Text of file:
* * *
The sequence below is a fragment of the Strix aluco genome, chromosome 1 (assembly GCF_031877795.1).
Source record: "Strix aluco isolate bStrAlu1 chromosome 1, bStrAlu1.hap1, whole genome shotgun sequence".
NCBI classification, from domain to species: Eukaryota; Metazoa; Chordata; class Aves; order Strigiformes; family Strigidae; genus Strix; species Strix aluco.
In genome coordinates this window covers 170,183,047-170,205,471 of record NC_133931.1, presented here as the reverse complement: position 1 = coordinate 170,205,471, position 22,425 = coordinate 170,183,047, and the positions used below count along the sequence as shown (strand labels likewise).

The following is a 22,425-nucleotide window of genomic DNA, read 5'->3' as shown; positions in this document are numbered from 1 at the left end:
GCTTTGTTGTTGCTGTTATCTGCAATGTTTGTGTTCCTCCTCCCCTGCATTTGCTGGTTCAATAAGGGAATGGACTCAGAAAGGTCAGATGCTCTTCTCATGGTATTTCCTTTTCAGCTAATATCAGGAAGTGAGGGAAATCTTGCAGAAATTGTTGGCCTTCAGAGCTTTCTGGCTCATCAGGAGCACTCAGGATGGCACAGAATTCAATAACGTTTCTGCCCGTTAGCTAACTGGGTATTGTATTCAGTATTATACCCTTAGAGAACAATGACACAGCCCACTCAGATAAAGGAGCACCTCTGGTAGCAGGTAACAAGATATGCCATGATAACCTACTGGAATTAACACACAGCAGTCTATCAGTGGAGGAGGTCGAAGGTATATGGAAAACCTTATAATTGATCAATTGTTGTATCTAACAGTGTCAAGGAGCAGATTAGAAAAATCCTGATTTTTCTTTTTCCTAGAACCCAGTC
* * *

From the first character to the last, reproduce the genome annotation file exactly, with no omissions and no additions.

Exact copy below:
The sequence below is a fragment of the Strix aluco genome, chromosome 1 (assembly GCF_031877795.1).
Source record: "Strix aluco isolate bStrAlu1 chromosome 1, bStrAlu1.hap1, whole genome shotgun sequence".
NCBI classification, from domain to species: Eukaryota; Metazoa; Chordata; class Aves; order Strigiformes; family Strigidae; genus Strix; species Strix aluco.
In genome coordinates this window covers 170,183,047-170,205,471 of record NC_133931.1, presented here as the reverse complement: position 1 = coordinate 170,205,471, position 22,425 = coordinate 170,183,047, and the positions used below count along the sequence as shown (strand labels likewise).

The following is a 22,425-nucleotide window of genomic DNA, read 5'->3' as shown; positions in this document are numbered from 1 at the left end:
GCTTTGTTGTTGCTGTTATCTGCAATGTTTGTGTTCCTCCTCCCCTGCATTTGCTGGTTCAATAAGGGAATGGACTCAGAAAGGTCAGATGCTCTTCTCATGGTATTTCCTTTTCAGCTAATATCAGGAAGTGAGGGAAATCTTGCAGAAATTGTTGGCCTTCAGAGCTTTCTGGCTCATCAGGAGCACTCAGGATGGCACAGAATTCAATAACGTTTCTGCCCGTTAGCTAACTGGGTATTGTATTCAGTATTATACCCTTAGAGAACAATGACACAGCCCACTCAGATAAAGGAGCACCTCTGGTAGCAGGTAACAAGATATGCCATGATAACCTACTGGAATTAACACACAGCAGTCTATCAGTGGAGGAGGTCGAAGGTATATGGAAAACCTTATAATTGATCAATTGTTGTATCTAACAGTGTCAAGGAGCAGATTAGAAAAATCCTGATTTTTCTTTTTCCTAGAACCCAGTC